For disabled students, UT should have canceled classes after power outage

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Engineering students do their homework by natural light in Ernest Cockrell Jr. Hall after their professor decided to cancel class mid-lecture Tuesday morning.

Photo Credit: Valerie Sorge | Daily Texan Staff

On Tuesday morning, shortly after the start of 8 a.m. classes, the power went down campus-wide. For many, this was a minor setback and an almost forgettable inconvenience. However, for others, the lack of power made getting to class downright impossible. Out of concern for those students and many others in the University’s community with similar predicaments, the administration made an egregious mistake in not canceling classes until power was restored throughout the 40 Acres later that morning.

The verbal anecdotes and online photos were ubiquitous throughout the day. And while some were cute and harmless — the tweet of engineering undergraduates working near a window to complete their assignments comes to mind — others were more serious. Classrooms without windows were blackened, and the frosty outside conditions slowly permeated into the buildings. Some students were even stuck in elevators throughout the haunting ordeal.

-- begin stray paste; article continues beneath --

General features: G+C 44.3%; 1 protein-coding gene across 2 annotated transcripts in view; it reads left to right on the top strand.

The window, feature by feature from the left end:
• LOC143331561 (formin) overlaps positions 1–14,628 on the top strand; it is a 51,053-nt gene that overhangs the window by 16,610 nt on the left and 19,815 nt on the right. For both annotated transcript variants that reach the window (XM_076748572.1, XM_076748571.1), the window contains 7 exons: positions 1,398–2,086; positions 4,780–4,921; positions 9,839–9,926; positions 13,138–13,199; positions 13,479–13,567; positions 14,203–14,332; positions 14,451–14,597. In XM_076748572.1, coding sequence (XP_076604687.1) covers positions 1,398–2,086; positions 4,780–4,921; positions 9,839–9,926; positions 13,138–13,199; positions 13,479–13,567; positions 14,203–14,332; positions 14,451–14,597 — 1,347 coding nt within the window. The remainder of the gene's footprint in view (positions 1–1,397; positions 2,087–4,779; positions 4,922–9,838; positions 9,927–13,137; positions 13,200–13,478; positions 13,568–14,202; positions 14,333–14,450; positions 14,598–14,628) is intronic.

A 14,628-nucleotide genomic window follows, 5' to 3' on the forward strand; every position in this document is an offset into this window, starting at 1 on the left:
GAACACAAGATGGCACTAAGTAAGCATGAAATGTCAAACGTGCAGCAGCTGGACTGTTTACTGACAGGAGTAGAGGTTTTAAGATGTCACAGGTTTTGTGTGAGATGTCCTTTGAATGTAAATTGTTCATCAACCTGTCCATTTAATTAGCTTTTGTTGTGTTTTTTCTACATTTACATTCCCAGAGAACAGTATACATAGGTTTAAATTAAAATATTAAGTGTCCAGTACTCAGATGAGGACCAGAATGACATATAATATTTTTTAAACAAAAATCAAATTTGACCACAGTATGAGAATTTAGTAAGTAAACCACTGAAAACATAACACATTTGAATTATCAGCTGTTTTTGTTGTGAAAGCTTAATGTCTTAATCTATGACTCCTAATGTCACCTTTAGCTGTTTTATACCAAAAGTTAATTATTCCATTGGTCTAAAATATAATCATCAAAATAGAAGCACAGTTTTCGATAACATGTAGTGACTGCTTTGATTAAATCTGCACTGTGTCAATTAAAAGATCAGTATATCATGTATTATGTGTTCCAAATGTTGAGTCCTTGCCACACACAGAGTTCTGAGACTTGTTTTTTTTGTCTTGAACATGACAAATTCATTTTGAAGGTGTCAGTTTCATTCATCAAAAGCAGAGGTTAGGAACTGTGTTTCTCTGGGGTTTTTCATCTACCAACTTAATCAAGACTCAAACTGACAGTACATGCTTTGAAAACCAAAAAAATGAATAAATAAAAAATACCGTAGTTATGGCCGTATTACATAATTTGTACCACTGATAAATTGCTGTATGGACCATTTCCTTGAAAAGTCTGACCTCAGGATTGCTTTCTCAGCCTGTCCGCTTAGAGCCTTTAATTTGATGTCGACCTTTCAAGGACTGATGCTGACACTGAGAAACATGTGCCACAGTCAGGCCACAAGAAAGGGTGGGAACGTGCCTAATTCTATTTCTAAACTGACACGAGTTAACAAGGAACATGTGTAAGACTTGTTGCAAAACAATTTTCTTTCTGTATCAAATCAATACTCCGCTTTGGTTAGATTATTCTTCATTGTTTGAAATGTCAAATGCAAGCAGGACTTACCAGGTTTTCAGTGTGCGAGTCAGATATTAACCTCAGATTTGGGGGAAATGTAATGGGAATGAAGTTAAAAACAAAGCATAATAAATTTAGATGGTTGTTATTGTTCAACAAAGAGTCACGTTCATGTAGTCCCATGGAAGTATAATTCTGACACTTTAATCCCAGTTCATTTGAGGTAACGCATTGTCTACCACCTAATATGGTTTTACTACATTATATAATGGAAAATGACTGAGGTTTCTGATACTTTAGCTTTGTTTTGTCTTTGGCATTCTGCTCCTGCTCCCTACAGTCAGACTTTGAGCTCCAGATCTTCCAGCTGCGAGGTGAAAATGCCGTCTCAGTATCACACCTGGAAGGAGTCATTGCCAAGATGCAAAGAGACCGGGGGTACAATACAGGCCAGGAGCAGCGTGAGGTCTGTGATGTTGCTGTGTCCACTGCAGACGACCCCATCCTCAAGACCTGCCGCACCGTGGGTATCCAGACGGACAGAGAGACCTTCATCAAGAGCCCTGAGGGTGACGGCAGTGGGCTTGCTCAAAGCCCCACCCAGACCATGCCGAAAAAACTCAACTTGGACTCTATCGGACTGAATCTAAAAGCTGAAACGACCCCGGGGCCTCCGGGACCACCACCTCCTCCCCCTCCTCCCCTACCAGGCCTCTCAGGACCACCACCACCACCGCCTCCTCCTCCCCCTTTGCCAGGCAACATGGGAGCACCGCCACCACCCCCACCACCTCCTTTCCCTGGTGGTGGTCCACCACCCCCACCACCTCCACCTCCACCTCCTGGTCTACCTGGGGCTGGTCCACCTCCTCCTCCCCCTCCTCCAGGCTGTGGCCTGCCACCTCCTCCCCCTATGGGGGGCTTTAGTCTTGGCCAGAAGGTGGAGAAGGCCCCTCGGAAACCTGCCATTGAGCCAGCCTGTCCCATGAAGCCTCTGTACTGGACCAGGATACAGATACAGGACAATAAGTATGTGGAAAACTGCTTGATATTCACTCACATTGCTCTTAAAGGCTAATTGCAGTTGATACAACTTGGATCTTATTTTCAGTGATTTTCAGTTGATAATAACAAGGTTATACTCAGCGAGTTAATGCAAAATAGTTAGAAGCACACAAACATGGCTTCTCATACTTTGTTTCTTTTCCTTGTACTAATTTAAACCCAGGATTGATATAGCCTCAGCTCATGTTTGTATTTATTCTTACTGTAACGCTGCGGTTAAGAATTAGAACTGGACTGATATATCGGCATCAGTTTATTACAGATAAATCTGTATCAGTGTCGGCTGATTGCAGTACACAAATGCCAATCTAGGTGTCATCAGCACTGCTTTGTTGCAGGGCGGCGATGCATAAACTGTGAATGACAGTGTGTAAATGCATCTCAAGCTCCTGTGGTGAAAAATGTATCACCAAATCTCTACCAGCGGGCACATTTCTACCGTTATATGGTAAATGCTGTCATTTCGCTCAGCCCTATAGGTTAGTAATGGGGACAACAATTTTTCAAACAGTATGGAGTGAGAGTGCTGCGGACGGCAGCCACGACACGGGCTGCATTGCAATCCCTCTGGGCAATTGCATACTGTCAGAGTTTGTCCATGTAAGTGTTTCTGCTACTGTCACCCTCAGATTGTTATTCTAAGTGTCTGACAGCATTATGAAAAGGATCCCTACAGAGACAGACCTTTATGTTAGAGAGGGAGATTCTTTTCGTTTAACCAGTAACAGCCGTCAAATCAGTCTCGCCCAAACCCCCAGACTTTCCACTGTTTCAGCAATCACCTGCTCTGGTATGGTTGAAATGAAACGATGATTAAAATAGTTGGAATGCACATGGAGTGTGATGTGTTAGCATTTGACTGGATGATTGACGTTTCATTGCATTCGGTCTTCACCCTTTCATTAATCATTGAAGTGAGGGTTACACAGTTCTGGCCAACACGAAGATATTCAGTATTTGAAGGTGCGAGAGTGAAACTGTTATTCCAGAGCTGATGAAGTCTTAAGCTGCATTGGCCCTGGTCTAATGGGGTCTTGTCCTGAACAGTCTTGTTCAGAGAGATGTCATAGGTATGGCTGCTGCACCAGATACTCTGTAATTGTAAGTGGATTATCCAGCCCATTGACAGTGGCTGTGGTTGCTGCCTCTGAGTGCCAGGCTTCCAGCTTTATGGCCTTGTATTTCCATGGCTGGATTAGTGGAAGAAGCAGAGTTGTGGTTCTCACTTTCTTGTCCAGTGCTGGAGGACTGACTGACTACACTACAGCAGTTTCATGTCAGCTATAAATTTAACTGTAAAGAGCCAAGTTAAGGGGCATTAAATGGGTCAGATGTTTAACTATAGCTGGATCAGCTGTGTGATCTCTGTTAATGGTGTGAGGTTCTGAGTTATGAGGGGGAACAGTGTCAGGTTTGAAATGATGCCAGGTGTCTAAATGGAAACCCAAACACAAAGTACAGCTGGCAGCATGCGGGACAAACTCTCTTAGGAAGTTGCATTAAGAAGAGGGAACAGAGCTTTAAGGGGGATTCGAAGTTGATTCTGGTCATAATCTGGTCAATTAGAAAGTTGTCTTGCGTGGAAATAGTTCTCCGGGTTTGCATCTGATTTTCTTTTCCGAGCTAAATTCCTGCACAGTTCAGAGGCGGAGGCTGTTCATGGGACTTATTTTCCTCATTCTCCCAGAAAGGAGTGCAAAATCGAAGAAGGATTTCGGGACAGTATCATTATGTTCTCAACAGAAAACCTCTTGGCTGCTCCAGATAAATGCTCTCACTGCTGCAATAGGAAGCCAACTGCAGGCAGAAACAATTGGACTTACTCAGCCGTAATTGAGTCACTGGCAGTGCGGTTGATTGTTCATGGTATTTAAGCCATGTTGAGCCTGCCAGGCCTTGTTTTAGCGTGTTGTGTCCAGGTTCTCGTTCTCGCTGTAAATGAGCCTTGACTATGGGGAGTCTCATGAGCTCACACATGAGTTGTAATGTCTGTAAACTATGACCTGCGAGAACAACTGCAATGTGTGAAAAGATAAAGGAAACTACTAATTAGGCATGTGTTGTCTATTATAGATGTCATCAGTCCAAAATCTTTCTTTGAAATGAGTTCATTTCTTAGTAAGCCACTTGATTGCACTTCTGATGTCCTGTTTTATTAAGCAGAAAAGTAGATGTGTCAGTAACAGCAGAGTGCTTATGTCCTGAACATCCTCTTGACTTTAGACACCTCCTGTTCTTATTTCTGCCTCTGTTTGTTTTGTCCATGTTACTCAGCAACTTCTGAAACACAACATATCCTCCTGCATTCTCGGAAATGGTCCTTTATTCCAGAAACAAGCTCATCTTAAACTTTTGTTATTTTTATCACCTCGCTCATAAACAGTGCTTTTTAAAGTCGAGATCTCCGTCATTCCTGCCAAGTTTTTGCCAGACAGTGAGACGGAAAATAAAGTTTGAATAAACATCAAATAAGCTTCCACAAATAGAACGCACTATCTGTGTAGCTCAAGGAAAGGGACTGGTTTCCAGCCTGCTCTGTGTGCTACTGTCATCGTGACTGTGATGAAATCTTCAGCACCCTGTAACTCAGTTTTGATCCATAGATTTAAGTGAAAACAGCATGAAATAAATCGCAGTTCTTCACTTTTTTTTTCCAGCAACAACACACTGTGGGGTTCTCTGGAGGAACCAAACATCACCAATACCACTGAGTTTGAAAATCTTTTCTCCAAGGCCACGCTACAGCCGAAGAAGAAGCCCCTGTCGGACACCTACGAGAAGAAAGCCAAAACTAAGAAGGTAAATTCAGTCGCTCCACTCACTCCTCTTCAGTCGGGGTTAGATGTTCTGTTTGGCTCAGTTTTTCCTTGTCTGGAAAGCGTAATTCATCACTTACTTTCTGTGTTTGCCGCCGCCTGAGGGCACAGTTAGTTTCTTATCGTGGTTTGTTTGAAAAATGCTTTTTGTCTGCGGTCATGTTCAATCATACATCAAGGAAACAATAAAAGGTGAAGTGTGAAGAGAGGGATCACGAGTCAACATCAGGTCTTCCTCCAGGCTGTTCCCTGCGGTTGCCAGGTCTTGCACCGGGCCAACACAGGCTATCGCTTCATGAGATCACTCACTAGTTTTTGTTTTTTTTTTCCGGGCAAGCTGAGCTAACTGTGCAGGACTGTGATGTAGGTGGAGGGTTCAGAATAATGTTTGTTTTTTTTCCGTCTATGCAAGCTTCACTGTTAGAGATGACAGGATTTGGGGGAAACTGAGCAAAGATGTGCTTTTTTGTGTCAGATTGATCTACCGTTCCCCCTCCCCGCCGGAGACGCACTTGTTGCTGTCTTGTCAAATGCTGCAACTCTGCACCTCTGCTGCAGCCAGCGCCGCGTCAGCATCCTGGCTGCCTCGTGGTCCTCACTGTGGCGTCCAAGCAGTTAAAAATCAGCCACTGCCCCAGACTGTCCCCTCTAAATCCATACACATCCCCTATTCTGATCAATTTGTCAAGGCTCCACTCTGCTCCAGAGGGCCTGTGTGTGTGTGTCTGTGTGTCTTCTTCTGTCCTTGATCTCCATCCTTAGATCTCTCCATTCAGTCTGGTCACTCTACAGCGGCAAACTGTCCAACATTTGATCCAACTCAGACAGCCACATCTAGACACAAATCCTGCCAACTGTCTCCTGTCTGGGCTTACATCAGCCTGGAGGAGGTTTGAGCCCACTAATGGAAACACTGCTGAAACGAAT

However, perhaps most pressingly, the administration’s ill-advised move to continue classes as scheduled ignored the very real concerns of students with disabilities. Without functional elevators or automatic doors, many students confined to wheelchairs or with other disabilities were totally unable to attend their classes as scheduled. These classes consisted of very important instruction time and — in at least one instance — a midterm examination.

“[The administration] didn’t think through what differently abled students were going to do,” Alejandrina Guzman, a psychology sophomore who uses an electric wheelchair, told the Texan. “It wasn’t fair.”

The decision to cancel class should not be made lightly. But a university such as this one needs a plethora of modern conveniences in order to function, and one of them is electricity. If the University cannot fulfill its obligation to keep the lights on, don’t expect students to keep their obligation to keep the seats full.